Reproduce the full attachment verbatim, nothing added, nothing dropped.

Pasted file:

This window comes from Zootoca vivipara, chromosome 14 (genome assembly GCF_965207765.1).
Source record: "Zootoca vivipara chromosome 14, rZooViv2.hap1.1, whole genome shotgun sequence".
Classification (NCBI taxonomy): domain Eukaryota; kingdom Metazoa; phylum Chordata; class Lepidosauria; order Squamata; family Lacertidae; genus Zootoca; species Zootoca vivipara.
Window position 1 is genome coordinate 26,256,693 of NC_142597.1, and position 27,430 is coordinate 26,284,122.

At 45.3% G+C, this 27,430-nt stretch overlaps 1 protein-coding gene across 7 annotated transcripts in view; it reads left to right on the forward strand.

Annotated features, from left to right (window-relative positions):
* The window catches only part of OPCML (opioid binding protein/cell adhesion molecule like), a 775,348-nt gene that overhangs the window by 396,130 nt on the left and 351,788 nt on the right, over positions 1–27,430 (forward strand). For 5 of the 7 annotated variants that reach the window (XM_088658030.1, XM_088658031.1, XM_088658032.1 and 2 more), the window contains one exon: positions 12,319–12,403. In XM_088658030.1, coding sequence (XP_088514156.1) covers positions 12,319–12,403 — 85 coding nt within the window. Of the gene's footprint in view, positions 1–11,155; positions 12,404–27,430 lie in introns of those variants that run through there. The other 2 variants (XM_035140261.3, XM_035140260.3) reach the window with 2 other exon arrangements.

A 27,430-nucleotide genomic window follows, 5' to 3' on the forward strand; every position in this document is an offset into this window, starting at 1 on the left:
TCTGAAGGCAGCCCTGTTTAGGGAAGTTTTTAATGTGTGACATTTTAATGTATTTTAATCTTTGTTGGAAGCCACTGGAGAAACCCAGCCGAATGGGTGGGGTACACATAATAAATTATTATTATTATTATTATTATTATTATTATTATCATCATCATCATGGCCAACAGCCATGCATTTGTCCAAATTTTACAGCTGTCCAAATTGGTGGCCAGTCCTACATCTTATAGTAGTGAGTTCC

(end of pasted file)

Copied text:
This window comes from Zootoca vivipara, chromosome 14 (genome assembly GCF_965207765.1).
Source record: "Zootoca vivipara chromosome 14, rZooViv2.hap1.1, whole genome shotgun sequence".
Classification (NCBI taxonomy): domain Eukaryota; kingdom Metazoa; phylum Chordata; class Lepidosauria; order Squamata; family Lacertidae; genus Zootoca; species Zootoca vivipara.
Window position 1 is genome coordinate 26,256,693 of NC_142597.1, and position 27,430 is coordinate 26,284,122.

At 45.3% G+C, this 27,430-nt stretch overlaps 1 protein-coding gene across 7 annotated transcripts in view; it reads left to right on the forward strand.

Annotated features, from left to right (window-relative positions):
* The window catches only part of OPCML (opioid binding protein/cell adhesion molecule like), a 775,348-nt gene that overhangs the window by 396,130 nt on the left and 351,788 nt on the right, over positions 1–27,430 (forward strand). For 5 of the 7 annotated variants that reach the window (XM_088658030.1, XM_088658031.1, XM_088658032.1 and 2 more), the window contains one exon: positions 12,319–12,403. In XM_088658030.1, coding sequence (XP_088514156.1) covers positions 12,319–12,403 — 85 coding nt within the window. Of the gene's footprint in view, positions 1–11,155; positions 12,404–27,430 lie in introns of those variants that run through there. The other 2 variants (XM_035140261.3, XM_035140260.3) reach the window with 2 other exon arrangements.

A 27,430-nucleotide genomic window follows, 5' to 3' on the forward strand; every position in this document is an offset into this window, starting at 1 on the left:
TCTGAAGGCAGCCCTGTTTAGGGAAGTTTTTAATGTGTGACATTTTAATGTATTTTAATCTTTGTTGGAAGCCACTGGAGAAACCCAGCCGAATGGGTGGGGTACACATAATAAATTATTATTATTATTATTATTATTATTATTATTATCATCATCATCATGGCCAACAGCCATGCATTTGTCCAAATTTTACAGCTGTCCAAATTGGTGGCCAGTCCTACATCTTATAGTAGTGAGTTCC